Oakland Raiders head coach Jon Gruden observes players during practice at their training facility in Napa Valley, Calif., August 7, 2018. The Raiders invited Travis Air Force Base Airmen to attend camp and were treated to a scrimmage between the Raiders and Detroit Lions and a meet and greet autograph session with players and coaches from both teams. (U.S. Air Force photo by Louis Briscese)

The United States is in a period of dramatic cultural change that has seen homophobia and misogyny take its place, and arguably surpass racism against Black men and women, as deleterious acts of bias that subverts one’s career opportunities, social standing and legacy.

All are reprehensible. But while racist tropes and connotations voiced or written by high profile public figures ascribed to Black folks are still met with widespread indignation and stern rebuke, such incidents are often survivable. Obligatory censures are issued while seven-and eight-figure salaries and powerful positions are retained. Not so much when it is homophobic and misogynistic slurs.

Jon Gruden is the latest catalyst of the “what if?” hypothetical discussions taking place among Black people. What if Gruden’s words were solely of a racist nature. Would he still be the head coach of the Las Vegas Raiders today? On Monday night, the 58-year-old resigned only four years into a 10-year, $100 million contract with the team before inevitably being fired by owner Mark Davis.

Gruden stepped down less than an hour after a New York Times report exposed emails the Sandusky, Ohio native had purportedly sent, many to erstwhile Washington Football Team president Bruce Allen dating back to 2011, using explicit racist, antigay and misogynistic language.

The scandal came to light last Friday when the Wall Street Journal reported that during the 2011 National Football League player lockout, Gruden, who at that time was working as a broadcaster for ESPN after being let go as the head coach of the Tampa Bay Buccaneers in January of 2009, emailed Allen ranting about NFL Players Association President DeMaurice Smith.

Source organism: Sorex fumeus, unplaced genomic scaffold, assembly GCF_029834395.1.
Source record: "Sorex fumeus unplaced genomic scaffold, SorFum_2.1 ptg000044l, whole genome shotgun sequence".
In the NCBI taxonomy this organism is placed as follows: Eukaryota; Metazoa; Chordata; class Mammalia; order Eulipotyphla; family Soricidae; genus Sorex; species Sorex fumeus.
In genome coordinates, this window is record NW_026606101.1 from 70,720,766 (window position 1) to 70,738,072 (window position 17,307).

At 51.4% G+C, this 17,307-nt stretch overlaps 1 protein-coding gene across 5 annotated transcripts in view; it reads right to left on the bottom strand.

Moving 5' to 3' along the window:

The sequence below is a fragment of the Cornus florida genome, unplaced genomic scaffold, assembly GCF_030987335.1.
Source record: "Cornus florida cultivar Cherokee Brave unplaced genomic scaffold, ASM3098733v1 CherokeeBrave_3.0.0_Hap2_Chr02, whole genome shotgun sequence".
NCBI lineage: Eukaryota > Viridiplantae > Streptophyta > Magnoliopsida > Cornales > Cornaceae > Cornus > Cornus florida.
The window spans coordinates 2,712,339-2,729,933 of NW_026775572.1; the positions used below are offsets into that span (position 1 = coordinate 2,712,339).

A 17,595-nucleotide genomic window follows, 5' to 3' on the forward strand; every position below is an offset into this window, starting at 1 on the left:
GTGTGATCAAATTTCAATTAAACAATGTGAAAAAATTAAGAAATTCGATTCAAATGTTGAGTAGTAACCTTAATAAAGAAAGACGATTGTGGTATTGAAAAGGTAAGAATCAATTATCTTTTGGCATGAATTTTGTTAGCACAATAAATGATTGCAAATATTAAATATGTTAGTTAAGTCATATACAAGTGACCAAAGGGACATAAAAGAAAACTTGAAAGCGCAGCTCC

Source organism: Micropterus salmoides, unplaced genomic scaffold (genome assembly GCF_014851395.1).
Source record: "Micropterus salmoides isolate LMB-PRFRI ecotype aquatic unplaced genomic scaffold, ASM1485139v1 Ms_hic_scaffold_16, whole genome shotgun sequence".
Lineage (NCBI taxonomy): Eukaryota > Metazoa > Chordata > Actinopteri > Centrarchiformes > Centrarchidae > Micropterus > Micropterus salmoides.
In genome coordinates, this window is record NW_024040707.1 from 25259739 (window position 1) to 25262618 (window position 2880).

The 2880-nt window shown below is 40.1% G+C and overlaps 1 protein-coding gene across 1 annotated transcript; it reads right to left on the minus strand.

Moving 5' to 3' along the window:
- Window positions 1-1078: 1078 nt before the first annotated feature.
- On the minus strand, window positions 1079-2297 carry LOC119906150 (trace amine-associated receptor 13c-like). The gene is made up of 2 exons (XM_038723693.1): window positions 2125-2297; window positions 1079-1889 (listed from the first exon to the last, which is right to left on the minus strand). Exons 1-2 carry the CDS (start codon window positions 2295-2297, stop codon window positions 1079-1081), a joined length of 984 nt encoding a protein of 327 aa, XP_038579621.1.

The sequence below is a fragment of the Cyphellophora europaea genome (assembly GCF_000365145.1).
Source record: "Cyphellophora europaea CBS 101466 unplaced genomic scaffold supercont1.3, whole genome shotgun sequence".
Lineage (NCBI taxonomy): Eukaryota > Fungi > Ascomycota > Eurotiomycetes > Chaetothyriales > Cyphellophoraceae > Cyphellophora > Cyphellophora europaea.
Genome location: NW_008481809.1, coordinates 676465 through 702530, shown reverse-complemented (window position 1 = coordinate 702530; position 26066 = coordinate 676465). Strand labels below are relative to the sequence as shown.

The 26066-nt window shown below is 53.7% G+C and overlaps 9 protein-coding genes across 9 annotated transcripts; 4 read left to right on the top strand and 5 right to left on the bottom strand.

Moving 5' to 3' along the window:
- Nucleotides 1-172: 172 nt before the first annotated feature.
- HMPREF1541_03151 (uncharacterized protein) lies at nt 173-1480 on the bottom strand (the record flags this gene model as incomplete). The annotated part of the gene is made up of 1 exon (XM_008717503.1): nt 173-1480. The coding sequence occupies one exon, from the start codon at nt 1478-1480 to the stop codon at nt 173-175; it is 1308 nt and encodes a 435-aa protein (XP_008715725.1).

“Dumboriss [sic] Smith has the lips the size of michellin [sic] tires,” wrote Gruden. On Monday, Smith, who is a Black man, tweeted: “The email from Jon Gruden—and some of the reaction to it—confirms that the fight against racism, racist tropes and intolerance is not over. This is not about an email as much as it is about a pervasive belief by some that people who look like me can be treated as less.”

Gruden put forth penance to the Wall Street Journal on Friday, in part stating, “I don’t think he’s dumb…I don’t have a racial bone in my body.”

Other leaked emails, which were discovered as part of the NFL’s investigation into the toxic workplace culture of the Washington Football Team that began in July 2020 and led to the league fining the franchise $10 million this past July, revealed Gruden referring to commissioner Roger Goodell as a “fat” and “py,” chiding the NFL’s public embracing of players engaging in racial justice demonstrations and critical of the league hiring female referees.

Gruden deserves the extensive backlash and ostracizing to which he is being subjected. Frustratingly, we will never know with certainty if the pressure on him would have had the same intensity absent his homophobic and misogynistic vitriol.

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